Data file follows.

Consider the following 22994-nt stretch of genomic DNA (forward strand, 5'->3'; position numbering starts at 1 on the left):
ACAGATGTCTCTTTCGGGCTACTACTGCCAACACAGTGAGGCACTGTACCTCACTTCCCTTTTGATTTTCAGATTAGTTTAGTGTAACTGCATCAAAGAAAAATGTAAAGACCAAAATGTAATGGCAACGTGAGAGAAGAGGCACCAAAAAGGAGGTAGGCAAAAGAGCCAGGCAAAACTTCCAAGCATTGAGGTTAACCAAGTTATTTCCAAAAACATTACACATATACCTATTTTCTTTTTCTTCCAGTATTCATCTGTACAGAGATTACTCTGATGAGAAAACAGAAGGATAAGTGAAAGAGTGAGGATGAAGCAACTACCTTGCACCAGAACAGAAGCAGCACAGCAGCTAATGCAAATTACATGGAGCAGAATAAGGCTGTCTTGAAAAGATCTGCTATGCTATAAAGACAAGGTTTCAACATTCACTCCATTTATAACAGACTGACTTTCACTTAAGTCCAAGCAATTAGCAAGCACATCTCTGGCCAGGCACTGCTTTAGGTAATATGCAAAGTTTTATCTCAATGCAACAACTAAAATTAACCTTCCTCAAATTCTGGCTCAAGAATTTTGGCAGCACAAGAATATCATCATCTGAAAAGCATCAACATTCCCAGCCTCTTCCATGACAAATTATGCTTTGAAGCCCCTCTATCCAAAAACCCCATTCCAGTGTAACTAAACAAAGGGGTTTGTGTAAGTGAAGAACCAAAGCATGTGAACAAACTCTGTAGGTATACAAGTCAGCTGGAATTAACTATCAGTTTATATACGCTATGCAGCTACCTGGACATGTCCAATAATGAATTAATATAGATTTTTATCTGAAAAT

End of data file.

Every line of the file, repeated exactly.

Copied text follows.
Consider the following 22994-nt stretch of genomic DNA (forward strand, 5'->3'; position numbering starts at 1 on the left):
ACAGATGTCTCTTTCGGGCTACTACTGCCAACACAGTGAGGCACTGTACCTCACTTCCCTTTTGATTTTCAGATTAGTTTAGTGTAACTGCATCAAAGAAAAATGTAAAGACCAAAATGTAATGGCAACGTGAGAGAAGAGGCACCAAAAAGGAGGTAGGCAAAAGAGCCAGGCAAAACTTCCAAGCATTGAGGTTAACCAAGTTATTTCCAAAAACATTACACATATACCTATTTTCTTTTTCTTCCAGTATTCATCTGTACAGAGATTACTCTGATGAGAAAACAGAAGGATAAGTGAAAGAGTGAGGATGAAGCAACTACCTTGCACCAGAACAGAAGCAGCACAGCAGCTAATGCAAATTACATGGAGCAGAATAAGGCTGTCTTGAAAAGATCTGCTATGCTATAAAGACAAGGTTTCAACATTCACTCCATTTATAACAGACTGACTTTCACTTAAGTCCAAGCAATTAGCAAGCACATCTCTGGCCAGGCACTGCTTTAGGTAATATGCAAAGTTTTATCTCAATGCAACAACTAAAATTAACCTTCCTCAAATTCTGGCTCAAGAATTTTGGCAGCACAAGAATATCATCATCTGAAAAGCATCAACATTCCCAGCCTCTTCCATGACAAATTATGCTTTGAAGCCCCTCTATCCAAAAACCCCATTCCAGTGTAACTAAACAAAGGGGTTTGTGTAAGTGAAGAACCAAAGCATGTGAACAAACTCTGTAGGTATACAAGTCAGCTGGAATTAACTATCAGTTTATATACGCTATGCAGCTACCTGGACATGTCCAATAATGAATTAATATAGATTTTTATCTGAAAAT